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    A description of rare and normal blood types.

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    Our blood is made up of plasma (water, nutrients, gases, wastes, hormones and proteins), white blood cells (leukocytes) for immunity, platlets (cell fragments to form blood clots when we are cut) and red blood cells (erythrocytes). Red blood cells make our blood red because they contain hemoglobin which exchange gases like oxygen and carbon dioxide between the tissue and the lungs. Hemoglobin contains iron which gives us the red colour. Your car rusts because it contains iron and rust is brown. It is the same reason your blood turns brown after it is dry because it too "rusts" or oxidizes. The reason for different blood types is due to antigens, ABO groups, and the Rh factor.

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    Our blood is made up of plasma (water, nutrients, gases, wastes, hormones and proteins), white blood cells (leukocytes) for immunity, platlets (cell fragments to form blood clots when we are cut) and red blood cells (erythrocytes). Red blood cells make our blood red because they contain hemoglobin which exchange gases like oxygen and carbon dioxide between the tissue and the lungs. Hemoglobin contains iron which gives us the red colour. Your car rusts because it contains iron and rust is brown. It is the same reason your blood turns brown after it is dry because it too "rusts" or oxidizes. The reason for different blood types is due to antigens, ABO groups, and the Rh factor.

    Red blood cells have a surface membrane that separates the inside from the outside. On the red blood cell membrane are proteins called antigens. They act as a sort of "flag" to indicate that they are on your side. If they had a different flag our immune system, or army, would destroy the cell with weapons (antibodies) thinking it was an invader (bacteria). Different people have different antigens or "flags" for their red blood cells and some people have exactly the same. This was first realized in Egypt thousands of years ago when "doctors" tried to put sheep blood into people who had lost lots of blood due to lion attacks or accidents. For some odd reason most people died so they decided animal blood was different from people blood. In 1665 Richard Lower successfully transferred blood from one dog to another.

    In time doctors had some success with transfusions to patients, usually from their relatives. Currently, blood transfusions are common practice for traumatic injuries. However, only in the last fifty to sixty years have doctors been able to know which type of blood type matches another and divided them into groups based on particular "flags".
    There are four general Groups (A, B, AB, and O) which are called the ABO System of identification. Each letter represents a certain type of antigen (flag) present on the red blood cells. People with A blood have an A antigen ("flag"). People with AB have both an A antigen and a B antigen. People with O blood do not have an antigen present at all. People who have AB blood are often called universal recipients. Their immune system will not attack because they have no weapons (antibodies) for either A or B antigens because they wouldn't want to destroy their own cells. People with O blood are usually called universal donors because their red blood cells don't have any antigens for the immune system to recognize as its own or as an enemy and therefore just leaves it alone.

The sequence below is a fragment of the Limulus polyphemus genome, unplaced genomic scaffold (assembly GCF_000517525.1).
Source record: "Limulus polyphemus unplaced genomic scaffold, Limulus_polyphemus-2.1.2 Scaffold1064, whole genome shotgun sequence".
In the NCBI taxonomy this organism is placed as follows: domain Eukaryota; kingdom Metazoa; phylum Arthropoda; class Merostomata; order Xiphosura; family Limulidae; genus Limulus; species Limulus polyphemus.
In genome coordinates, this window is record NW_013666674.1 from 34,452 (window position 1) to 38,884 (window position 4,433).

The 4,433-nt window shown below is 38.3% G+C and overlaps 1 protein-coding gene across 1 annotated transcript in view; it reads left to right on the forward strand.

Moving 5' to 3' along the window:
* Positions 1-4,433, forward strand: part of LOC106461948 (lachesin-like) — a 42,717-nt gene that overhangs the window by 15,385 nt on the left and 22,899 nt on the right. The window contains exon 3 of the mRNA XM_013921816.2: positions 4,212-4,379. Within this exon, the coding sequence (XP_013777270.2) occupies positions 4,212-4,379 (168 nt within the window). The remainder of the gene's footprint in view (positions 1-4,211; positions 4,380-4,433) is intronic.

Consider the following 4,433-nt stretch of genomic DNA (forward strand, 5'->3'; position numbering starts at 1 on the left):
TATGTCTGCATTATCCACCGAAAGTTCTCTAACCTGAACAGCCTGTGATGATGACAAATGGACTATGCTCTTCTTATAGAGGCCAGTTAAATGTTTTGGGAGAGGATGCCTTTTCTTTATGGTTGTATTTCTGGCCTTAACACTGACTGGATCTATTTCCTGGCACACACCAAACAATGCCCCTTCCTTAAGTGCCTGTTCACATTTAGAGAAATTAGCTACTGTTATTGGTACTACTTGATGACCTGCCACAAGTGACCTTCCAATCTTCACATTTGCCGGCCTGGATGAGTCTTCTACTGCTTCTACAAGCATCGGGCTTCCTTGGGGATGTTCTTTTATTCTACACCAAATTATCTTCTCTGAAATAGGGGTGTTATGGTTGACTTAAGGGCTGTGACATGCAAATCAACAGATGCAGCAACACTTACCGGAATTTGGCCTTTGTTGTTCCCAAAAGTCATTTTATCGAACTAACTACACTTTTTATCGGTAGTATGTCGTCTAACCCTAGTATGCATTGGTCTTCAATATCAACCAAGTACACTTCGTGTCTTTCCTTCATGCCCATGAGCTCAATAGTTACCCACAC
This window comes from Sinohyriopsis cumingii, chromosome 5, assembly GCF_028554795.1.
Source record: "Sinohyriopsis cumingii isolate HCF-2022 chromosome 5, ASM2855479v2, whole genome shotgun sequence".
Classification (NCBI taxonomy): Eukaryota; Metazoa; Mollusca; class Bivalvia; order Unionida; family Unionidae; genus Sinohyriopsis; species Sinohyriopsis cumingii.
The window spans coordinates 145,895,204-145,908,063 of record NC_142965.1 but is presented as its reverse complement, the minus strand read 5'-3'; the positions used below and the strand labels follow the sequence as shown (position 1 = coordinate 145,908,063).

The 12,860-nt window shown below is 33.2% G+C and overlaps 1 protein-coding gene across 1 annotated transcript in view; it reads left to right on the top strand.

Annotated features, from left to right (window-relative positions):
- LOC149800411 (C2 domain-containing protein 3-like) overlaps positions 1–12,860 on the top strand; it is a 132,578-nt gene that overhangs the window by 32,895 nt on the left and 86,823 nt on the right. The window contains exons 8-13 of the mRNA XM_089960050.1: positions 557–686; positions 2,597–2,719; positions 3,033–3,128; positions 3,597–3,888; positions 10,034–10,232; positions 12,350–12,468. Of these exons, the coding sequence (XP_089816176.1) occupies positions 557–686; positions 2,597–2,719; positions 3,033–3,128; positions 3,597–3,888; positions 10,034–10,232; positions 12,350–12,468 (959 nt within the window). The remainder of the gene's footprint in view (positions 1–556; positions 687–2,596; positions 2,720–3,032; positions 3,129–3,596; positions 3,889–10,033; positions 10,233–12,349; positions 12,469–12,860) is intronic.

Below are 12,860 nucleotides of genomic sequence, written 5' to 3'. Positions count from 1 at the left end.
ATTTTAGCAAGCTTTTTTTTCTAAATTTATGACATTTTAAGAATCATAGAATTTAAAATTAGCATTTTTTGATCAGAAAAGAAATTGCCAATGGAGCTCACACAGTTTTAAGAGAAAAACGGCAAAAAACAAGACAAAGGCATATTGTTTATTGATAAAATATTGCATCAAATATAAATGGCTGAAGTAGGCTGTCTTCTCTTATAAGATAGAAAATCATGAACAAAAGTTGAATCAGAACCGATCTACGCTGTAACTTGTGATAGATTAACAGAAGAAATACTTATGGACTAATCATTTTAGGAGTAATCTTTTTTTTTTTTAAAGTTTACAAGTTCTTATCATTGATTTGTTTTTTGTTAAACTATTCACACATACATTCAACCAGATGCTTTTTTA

In 1939 to 1940, the Rh (Rhesus) system was discovered by Karl Landsteiner, Alex Wiener, Philip Levine and R. E. Stetson. Rh was another antigen that shows up on virtually all red blood cell types including O. A person who has this antigen is said to be Rh positive and a person without this antigen is called Rh negative. Often these terms are shortened to just positive (+) or negative (-).

    Since this third antigen type was discovered only people with AB+ red blood cells could be called universal acceptors (no antibodies for any antigen) and therefore only people with O- red blood cells can be called universal donors. The problem comes when an O- person has a traumatic accident or suffers a severe disease in which blood is needed for treatment. They can only receive blood from other O- people. But they also have the best gift to provide their fellow man because their blood given freely at a blood donor clinic is guaranteed to save many lives.

    Most people falls into the ABO system but in rare cases some people can have a very unique antigen. These people will usually belong to a certain ethnic group and include: RzRz in North American Indigenous People, Jk (a-b-) in Asians or Pacific Islanders, Di (b-) in Hispanics, U- in African Americans, Vel- in Caucasians Dr(a-) in Russian Jews. If you are sixteen or older and don't know your blood type you should have it checked and consider becoming a donor. The life you save maybe your own.

    This content was COPIED from BrainMass.com - View the original, and get the already-completed solution here!

    © BrainMass Inc. brainmass.com December 24, 2021, 4:41 pm ad1c9bdddf>
    https://brainmass.com/biology/human-anatomy-and-physiology/description-rare-normal-blood-types-1829

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